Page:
business enterprise tax

NHPR Staff

The House held a hearing Wednesday on a bill that would cut business taxes in the state.

The state projects that it will lose about eighty million dollars in revenue by 2021 if the tax cut passes, assuming the economy follows current trends.

But supporters argue that the cut would have positive impacts on local businesses. Bruce Berke, the New Hampshire Director of the National Federation of Independent Business, says that cutting taxes will lead to growth.

NHPR Staff

Governor Chris Sununu delivers his budget proposal to lawmakers this week. It’s the first step in a months-long journey to build a two-year spending plan that will affect nearly every aspect of life in New Hampshire.

To help you prepare for the months of headlines to come, NHPR reporters are highlighting areas of the budget that are likely to generate the most discussion.

After a long battle in Concord, the state’s business tax rates are now set to drop starting next year, the first such cut in more than a decade.

But the question of whether these cuts will succeed in luring new businesses to New Hampshire doesn't yet have a clear answer.

Allegra Boverman for NHPR

Legislators have reached a deal with Gov. Maggie Hassan on the state budget. 

Sara Plourde / NHPR

The debate over New Hampshire’s business taxes has largely played out along partisan lines this year, with Republicans supporting staggered cuts to the state's corporate tax rates, and Democrats opposed. But political rhetoric aside, let's look at the underlying numbers to better grasp the core policy issues.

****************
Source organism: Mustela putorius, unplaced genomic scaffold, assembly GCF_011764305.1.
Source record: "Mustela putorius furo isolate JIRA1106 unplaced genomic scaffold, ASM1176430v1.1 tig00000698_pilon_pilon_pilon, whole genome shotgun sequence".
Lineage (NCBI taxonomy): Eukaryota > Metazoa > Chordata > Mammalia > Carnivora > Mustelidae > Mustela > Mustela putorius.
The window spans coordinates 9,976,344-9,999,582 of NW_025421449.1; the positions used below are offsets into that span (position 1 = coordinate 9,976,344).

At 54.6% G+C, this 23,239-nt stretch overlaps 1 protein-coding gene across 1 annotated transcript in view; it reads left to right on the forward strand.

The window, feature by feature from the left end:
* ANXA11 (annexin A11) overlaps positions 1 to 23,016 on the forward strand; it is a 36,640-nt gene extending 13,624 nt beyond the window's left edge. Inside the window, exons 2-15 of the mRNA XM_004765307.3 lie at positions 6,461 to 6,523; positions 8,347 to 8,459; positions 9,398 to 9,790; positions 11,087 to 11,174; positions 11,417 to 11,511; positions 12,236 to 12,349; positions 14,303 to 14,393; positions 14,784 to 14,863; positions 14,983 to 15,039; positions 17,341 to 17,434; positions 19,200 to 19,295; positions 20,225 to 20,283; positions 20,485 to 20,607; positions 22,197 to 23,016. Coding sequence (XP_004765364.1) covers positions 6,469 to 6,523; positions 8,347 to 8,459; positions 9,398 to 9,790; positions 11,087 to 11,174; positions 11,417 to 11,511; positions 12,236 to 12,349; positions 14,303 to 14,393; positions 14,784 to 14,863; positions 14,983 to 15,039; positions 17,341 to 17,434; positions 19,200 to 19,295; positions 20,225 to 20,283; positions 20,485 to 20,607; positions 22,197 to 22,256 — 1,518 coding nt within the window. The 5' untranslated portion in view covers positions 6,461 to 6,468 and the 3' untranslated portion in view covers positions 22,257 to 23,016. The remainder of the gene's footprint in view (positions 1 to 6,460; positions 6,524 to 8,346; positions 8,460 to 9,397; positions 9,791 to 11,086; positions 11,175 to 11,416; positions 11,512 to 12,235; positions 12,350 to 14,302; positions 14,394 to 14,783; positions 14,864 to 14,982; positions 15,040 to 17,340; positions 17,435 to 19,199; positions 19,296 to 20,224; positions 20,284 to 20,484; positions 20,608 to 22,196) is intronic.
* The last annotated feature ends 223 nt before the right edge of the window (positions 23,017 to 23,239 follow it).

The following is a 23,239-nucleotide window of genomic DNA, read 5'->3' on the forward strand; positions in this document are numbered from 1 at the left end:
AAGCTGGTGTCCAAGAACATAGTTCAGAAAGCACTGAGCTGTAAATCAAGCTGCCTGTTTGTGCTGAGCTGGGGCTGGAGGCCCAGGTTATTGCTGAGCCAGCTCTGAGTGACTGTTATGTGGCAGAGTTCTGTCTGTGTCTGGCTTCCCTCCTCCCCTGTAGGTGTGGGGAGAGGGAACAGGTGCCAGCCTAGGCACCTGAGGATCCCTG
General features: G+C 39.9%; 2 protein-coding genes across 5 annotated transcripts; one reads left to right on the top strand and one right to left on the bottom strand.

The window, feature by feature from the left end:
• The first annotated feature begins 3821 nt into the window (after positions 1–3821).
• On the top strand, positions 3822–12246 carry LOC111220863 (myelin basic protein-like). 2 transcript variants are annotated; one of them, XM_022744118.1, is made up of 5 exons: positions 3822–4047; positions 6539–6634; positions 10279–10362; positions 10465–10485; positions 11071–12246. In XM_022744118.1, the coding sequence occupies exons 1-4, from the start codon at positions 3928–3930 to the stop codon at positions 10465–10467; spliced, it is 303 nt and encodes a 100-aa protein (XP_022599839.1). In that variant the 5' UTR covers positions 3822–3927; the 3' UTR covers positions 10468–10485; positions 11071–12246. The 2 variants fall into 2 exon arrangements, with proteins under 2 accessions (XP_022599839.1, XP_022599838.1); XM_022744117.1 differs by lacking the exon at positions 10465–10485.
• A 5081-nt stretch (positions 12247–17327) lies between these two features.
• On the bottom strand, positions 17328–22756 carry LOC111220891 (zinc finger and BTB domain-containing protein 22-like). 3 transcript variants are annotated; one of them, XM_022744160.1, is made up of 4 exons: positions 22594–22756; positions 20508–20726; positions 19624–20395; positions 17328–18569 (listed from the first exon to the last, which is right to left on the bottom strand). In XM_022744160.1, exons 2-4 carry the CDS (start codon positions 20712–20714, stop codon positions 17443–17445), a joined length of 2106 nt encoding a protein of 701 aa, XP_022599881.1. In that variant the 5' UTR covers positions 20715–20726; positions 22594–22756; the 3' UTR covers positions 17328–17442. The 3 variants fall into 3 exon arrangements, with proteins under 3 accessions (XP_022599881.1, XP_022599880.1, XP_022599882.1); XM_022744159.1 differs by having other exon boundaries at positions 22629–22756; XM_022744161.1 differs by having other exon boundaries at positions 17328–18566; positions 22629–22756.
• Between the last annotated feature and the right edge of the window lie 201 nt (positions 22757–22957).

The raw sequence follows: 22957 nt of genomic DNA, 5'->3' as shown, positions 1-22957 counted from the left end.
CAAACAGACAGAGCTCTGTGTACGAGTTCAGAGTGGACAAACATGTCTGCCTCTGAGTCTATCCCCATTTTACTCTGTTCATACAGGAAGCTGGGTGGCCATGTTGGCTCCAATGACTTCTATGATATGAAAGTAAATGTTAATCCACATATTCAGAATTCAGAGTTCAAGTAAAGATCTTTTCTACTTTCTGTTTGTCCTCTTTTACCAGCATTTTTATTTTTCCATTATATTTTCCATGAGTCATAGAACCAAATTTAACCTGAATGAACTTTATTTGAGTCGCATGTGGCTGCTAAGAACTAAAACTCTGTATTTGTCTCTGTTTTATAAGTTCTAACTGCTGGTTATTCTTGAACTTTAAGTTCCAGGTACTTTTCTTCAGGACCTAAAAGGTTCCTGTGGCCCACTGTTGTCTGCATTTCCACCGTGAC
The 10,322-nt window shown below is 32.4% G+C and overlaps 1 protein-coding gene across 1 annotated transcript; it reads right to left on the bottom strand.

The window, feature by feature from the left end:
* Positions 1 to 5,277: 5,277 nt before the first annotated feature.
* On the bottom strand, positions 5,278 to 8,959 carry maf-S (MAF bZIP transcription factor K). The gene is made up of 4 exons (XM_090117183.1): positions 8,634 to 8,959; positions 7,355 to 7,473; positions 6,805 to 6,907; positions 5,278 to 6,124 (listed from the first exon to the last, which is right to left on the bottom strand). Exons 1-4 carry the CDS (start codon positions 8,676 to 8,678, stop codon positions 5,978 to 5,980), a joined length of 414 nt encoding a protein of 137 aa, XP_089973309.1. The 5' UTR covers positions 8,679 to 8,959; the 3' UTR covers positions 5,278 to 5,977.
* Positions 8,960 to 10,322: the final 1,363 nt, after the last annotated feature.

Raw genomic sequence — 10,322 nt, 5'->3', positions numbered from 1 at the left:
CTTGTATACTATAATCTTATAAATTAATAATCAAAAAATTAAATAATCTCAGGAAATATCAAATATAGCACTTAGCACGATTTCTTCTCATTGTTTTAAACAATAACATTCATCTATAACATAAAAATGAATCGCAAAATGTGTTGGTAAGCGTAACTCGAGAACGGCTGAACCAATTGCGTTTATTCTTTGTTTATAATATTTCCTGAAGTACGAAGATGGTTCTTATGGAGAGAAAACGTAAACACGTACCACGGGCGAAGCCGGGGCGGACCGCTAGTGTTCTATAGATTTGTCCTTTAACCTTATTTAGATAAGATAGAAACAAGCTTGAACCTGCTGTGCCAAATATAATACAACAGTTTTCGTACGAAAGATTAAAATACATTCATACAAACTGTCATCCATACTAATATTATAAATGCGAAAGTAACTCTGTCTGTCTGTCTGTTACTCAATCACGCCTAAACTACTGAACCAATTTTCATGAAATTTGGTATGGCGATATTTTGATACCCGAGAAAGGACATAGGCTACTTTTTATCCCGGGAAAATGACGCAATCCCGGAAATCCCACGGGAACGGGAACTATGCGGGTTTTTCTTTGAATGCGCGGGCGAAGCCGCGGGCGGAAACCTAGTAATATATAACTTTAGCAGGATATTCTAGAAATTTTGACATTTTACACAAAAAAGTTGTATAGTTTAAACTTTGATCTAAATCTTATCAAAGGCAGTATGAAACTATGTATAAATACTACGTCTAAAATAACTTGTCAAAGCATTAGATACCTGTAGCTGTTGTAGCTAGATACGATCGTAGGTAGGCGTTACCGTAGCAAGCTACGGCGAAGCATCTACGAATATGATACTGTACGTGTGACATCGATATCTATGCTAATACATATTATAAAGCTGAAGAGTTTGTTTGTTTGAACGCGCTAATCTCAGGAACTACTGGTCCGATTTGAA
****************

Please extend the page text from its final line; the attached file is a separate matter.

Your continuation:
N.H. Debates Business Tax Structure

Jun 4, 2015
Jason Dirks / Flickr / Creative Commons

Is it time for a business tax reboot? Some in New Hampshire say a comprehensive re-examination of our business tax structure is long overdue, given questions about fairness – competition – and the huge role these taxes play in our budget. We’ll discuss how the system works now and the  pros and cons of the proposals to change it.

Ryan Szepan / Flickr Creative Commons

Governor Maggie Hassan issued an Executive Order Wednesday that would freeze state hiring and purchasing, as well as out-of-state travel. The governor says the freeze is needed following a dramatic drop in revenue last month. 

Gov. Hassan says April education and general fund revenues fell short by almost $22 million.  Prior to that, the state had been running a roughly $25 million surplus.  She says the shortfall has lowered the state’s cushion to just below $4 million.

Ken Teegarden via Flickr CC

The 173-163 vote mostly followed party lines, with Democrats opposing the bill and all but 9 Republicans supporting it.

The bill sought to lower the rate of the business enterprise tax  from .75 to .68 percent but require large nonprofits to pay it.

House Ways and Means Chair, Susan Almy (D-Lebanon) said the proposal would put what she called fragile charities at risk and said it would be wrong to keep the bill alive, even if only to study it.

"We can’t leave all of these organizations hanging in terror. Kill this"

A veteran state lawmaker wants large non-profits -- like hospitals and colleges -- to pay the state’s business enterprise tax.

Hooksett Republican David Hess says making large nonprofits like hospitals, private colleges and prep schools pay the business enterprise tax would allow that tax’s rate to drop for everyone else.